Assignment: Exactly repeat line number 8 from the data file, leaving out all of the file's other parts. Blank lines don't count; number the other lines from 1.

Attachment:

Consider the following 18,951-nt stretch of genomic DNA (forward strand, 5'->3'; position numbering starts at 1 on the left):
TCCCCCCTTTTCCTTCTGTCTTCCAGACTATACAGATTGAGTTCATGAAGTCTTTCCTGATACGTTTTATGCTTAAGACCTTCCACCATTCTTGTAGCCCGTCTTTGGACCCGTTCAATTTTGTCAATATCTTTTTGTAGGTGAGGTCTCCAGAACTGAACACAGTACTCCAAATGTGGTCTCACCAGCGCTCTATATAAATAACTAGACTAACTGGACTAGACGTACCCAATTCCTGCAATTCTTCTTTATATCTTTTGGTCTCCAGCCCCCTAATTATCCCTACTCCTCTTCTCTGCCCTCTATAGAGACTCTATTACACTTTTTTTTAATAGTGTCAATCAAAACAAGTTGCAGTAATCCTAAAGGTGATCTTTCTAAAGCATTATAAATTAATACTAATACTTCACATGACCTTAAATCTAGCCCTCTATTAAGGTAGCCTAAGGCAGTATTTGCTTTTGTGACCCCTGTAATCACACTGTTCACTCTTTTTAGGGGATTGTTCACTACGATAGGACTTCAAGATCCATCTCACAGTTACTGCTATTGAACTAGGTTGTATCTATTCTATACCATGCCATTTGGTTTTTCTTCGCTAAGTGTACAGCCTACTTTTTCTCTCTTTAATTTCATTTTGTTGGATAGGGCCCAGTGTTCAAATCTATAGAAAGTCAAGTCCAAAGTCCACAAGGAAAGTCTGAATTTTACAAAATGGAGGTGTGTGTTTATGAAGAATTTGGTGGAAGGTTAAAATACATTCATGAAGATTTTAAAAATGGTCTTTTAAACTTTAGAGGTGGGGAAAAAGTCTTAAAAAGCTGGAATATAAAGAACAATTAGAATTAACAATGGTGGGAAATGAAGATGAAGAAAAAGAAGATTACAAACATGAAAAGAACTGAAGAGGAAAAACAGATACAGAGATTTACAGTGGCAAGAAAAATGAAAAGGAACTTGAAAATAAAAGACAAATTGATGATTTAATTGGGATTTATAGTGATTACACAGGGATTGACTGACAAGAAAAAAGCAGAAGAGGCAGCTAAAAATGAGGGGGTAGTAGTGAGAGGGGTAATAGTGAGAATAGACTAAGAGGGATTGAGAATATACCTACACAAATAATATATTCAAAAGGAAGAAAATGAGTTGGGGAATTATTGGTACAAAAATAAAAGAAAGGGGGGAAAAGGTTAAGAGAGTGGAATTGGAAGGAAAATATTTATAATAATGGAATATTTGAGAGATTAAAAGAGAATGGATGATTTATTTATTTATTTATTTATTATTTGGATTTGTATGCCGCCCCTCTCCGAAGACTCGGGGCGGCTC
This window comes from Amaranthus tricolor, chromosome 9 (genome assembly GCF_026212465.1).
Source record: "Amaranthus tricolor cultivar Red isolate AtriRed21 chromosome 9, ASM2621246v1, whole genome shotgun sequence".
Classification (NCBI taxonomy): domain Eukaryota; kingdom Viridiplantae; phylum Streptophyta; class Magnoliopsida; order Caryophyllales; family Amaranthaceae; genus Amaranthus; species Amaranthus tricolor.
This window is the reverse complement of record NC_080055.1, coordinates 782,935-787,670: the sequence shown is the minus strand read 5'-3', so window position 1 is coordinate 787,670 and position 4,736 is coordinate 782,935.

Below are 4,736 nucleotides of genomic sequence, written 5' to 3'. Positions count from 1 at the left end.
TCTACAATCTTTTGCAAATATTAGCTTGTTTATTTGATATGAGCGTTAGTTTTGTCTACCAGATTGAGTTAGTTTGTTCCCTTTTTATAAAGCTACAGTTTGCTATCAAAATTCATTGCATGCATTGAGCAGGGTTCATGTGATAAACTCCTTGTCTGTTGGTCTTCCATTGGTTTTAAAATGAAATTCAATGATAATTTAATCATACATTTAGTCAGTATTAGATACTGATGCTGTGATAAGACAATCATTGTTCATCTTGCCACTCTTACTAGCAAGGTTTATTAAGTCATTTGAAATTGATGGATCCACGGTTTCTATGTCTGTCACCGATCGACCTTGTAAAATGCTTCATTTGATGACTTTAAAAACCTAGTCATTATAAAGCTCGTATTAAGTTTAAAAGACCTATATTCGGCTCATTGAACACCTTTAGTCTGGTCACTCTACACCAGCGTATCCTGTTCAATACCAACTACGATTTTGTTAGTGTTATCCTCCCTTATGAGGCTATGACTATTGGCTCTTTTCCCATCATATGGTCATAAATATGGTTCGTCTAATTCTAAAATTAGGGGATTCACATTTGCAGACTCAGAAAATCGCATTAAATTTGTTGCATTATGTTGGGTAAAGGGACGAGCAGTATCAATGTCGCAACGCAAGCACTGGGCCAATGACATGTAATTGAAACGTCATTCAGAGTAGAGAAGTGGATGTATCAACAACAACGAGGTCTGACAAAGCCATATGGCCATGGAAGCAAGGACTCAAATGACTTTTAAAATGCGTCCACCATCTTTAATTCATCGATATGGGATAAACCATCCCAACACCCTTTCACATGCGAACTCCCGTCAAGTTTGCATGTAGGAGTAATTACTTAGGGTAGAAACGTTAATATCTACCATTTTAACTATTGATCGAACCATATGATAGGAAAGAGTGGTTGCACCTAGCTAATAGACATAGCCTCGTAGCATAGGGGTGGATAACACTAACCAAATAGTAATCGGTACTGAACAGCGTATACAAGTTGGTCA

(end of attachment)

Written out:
TCTACAATCTTTTGCAAATATTAGCTTGTTTATTTGATATGAGCGTTAGTTTTGTCTACCAGATTGAGTTAGTTTGTTCCCTTTTTATAAAGCTACAGTTTGCTATCAAAATTCATTGCATGCATTGAGCAGGGTTCATGTGATAAACTCCTTGTCTGTTGGTCTTCCATTGGTTTTAAAATGAAATTCAATGATAATTTAATCATACATTTAGTCAGTATTAGATACTGATGCTGTGATAAGACAATCATTGTTCATCTTGCCACTCTTACTAGCAAGGTTTATTAAGTCATTTGAAATTGATGGATCCACGGTTTCTATGTCTGTCACCGATCGACCTTGTAAAATGCTTCATTTGATGACTTTAAAAACCTAGTCATTATAAAGCTCGTATTAAGTTTAAAAGACCTATATTCGGCTCATTGAACACCTTTAGTCTGGTCACTCTACACCAGCGTATCCTGTTCAATACCAACTACGATTTTGTTAGTGTTATCCTCCCTTATGAGGCTATGACTATTGGCTCTTTTCCCATCATATGGTCATAAATATGGTTCGTCTAATTCTAAAATTAGGGGATTCACATTTGCAGACTCAGAAAATCGCATTAAATTTGTTGCATTATGTTGGGTAAAGGGACGAGCAGTATCAATGTCGCAACGCAAGCACTGGGCCAATGACATGTAATTGAAACGTCATTCAGAGTAGAGAAGTGGATGTATCAACAACAACGAGGTCTGACAAAGCCATATGGCCATGGAAGCAAGGACTCAAATGACTTTTAAAATGCGTCCACCATCTTTAATTCATCGATATGGGATAAACCATCCCAACACCCTTTCACATGCGAACTCCCGTCAAGTTTGCATGTAGGAGTAATTACTTAGGGTAGAAACGTTAATATCTACCATTTTAACTATTGATCGAACCATATGATAGGAAAGAGTGGTTGCACCTAGCTAATAGACATAGCCTCGTAGCATAGGGGTGGATAACACTAACCAAATAGTAATCGGTACTGAACAGCGTATACAAGTTGGTCA